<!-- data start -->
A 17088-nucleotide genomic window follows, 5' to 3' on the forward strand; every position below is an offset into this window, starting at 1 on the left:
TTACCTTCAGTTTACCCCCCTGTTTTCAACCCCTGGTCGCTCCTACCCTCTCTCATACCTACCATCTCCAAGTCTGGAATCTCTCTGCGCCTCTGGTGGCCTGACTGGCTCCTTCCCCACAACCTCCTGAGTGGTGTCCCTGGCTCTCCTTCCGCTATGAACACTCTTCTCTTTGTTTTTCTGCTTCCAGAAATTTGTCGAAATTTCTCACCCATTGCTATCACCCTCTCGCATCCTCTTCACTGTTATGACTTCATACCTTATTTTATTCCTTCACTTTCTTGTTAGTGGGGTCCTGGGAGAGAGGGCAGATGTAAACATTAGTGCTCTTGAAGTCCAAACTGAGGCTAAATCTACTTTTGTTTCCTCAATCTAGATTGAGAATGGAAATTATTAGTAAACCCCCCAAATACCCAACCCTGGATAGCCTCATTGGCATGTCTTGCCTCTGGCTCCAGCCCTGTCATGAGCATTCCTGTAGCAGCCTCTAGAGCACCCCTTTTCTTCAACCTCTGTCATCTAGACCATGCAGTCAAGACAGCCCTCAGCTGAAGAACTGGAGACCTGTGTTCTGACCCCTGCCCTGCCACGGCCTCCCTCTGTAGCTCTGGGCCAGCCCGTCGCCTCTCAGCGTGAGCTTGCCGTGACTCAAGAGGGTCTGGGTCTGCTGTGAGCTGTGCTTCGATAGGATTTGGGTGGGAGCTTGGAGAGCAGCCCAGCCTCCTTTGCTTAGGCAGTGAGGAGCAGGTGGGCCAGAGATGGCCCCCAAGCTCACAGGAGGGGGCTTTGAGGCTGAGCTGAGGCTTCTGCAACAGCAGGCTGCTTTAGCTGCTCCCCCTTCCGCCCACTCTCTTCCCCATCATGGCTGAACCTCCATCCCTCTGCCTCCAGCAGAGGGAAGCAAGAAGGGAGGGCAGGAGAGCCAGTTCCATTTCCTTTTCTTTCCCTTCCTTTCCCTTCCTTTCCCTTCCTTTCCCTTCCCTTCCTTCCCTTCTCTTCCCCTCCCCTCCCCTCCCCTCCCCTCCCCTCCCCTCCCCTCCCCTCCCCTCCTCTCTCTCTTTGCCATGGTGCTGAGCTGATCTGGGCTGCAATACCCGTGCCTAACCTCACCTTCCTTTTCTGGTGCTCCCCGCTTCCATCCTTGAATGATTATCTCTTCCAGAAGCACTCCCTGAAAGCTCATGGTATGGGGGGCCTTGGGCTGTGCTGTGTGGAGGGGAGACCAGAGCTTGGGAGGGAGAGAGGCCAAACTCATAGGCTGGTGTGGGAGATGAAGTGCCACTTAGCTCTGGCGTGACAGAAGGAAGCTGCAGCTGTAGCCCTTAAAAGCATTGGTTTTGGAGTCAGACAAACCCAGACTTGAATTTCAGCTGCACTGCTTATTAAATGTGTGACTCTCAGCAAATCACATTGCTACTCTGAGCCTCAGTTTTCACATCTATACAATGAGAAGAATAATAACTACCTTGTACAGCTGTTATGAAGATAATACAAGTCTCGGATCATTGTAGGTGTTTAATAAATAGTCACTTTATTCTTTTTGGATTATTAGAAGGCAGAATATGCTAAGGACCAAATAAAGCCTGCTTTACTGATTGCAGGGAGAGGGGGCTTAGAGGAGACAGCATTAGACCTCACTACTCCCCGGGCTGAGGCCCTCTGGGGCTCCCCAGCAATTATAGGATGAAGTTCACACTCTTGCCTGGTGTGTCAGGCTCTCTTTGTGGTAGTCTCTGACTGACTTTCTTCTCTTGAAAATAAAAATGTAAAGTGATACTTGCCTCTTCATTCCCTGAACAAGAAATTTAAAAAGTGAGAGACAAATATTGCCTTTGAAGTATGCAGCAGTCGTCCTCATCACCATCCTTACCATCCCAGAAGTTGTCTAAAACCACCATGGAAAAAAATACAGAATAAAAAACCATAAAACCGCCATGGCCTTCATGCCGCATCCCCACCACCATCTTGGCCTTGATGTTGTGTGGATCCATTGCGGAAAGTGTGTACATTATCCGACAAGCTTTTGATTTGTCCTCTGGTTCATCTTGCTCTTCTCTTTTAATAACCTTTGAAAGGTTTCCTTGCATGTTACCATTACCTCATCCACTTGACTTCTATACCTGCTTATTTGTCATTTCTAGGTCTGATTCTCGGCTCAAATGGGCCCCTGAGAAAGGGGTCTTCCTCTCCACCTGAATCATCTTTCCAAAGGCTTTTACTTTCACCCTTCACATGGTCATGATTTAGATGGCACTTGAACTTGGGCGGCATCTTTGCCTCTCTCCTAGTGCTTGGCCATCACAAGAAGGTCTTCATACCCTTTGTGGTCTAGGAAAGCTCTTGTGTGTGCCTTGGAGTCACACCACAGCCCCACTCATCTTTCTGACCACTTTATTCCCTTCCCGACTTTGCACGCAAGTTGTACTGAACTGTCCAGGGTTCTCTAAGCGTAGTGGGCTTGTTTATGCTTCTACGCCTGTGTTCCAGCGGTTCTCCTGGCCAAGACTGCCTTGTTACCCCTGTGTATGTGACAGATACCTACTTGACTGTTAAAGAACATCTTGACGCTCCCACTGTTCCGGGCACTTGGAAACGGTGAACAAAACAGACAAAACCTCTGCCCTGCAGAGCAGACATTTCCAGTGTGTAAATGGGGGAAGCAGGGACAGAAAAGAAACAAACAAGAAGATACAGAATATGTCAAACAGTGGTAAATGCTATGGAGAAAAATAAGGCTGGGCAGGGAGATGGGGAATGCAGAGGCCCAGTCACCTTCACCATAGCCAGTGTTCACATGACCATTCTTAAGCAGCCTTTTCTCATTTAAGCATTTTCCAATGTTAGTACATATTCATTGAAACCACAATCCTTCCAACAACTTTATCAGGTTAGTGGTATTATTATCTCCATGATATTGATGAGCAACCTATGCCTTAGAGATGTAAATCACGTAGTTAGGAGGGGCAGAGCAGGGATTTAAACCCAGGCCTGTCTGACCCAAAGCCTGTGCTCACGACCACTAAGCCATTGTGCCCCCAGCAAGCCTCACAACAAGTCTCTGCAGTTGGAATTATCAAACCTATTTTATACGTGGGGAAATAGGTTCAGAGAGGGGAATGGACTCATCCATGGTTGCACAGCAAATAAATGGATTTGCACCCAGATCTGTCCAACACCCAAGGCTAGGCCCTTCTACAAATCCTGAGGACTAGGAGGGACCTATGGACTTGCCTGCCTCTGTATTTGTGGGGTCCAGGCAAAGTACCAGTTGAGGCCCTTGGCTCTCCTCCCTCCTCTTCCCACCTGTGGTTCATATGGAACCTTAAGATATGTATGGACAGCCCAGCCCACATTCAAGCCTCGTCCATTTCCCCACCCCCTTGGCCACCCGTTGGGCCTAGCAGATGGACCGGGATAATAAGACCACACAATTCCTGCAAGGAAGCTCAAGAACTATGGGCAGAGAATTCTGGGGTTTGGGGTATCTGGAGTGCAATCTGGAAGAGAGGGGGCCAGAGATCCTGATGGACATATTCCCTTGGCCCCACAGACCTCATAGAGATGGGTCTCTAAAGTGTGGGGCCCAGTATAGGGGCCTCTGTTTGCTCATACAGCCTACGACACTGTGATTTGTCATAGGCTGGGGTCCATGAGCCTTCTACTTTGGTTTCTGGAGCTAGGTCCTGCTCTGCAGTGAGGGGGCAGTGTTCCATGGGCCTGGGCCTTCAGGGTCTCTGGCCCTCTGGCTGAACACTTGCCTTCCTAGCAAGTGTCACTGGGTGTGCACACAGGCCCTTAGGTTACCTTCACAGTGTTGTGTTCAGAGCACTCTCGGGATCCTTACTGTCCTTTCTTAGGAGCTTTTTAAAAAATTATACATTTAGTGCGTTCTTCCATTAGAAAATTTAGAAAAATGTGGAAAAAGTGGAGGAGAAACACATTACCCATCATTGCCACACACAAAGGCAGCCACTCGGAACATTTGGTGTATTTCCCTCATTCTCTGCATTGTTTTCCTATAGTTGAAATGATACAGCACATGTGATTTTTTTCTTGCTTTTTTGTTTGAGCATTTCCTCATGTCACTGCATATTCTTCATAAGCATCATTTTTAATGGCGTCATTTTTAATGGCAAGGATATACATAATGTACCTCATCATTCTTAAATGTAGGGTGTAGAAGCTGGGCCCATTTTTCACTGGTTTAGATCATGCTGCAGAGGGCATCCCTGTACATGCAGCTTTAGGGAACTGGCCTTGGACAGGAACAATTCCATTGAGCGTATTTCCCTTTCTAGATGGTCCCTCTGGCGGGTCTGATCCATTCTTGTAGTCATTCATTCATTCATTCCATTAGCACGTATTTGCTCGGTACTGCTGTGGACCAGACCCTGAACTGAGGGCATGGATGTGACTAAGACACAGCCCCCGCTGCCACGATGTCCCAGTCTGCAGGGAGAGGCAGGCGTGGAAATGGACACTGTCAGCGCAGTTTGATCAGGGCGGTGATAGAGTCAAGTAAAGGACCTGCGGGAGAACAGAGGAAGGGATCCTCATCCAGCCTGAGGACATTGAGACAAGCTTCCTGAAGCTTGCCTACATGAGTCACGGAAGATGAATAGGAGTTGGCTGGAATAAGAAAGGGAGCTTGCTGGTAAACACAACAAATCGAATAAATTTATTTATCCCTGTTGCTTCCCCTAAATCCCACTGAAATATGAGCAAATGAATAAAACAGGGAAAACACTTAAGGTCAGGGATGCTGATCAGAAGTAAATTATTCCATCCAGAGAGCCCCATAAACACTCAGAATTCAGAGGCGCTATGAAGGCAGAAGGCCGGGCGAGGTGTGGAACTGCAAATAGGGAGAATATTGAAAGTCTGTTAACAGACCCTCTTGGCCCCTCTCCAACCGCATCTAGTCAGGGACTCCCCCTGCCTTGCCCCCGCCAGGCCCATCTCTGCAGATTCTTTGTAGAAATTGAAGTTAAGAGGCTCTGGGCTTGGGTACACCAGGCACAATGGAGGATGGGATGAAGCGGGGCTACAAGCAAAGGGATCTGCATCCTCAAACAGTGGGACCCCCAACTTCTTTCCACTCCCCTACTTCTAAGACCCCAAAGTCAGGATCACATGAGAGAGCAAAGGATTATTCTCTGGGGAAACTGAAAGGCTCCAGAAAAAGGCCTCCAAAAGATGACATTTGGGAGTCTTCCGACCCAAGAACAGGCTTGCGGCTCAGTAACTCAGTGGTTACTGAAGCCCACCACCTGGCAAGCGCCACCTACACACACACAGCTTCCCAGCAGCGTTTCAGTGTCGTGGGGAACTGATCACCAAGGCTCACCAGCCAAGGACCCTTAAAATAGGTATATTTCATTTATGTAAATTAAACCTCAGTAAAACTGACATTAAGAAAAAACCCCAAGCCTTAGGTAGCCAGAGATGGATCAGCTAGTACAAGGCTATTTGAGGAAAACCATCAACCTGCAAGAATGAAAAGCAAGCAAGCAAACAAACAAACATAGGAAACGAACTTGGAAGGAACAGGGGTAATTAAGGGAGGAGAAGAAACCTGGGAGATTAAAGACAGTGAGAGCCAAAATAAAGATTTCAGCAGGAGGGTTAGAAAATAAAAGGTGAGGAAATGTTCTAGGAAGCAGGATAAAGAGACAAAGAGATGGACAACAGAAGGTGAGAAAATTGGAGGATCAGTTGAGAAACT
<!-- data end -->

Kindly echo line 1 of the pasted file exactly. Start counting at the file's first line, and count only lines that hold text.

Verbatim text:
A 17088-nucleotide genomic window follows, 5' to 3' on the forward strand; every position below is an offset into this window, starting at 1 on the left: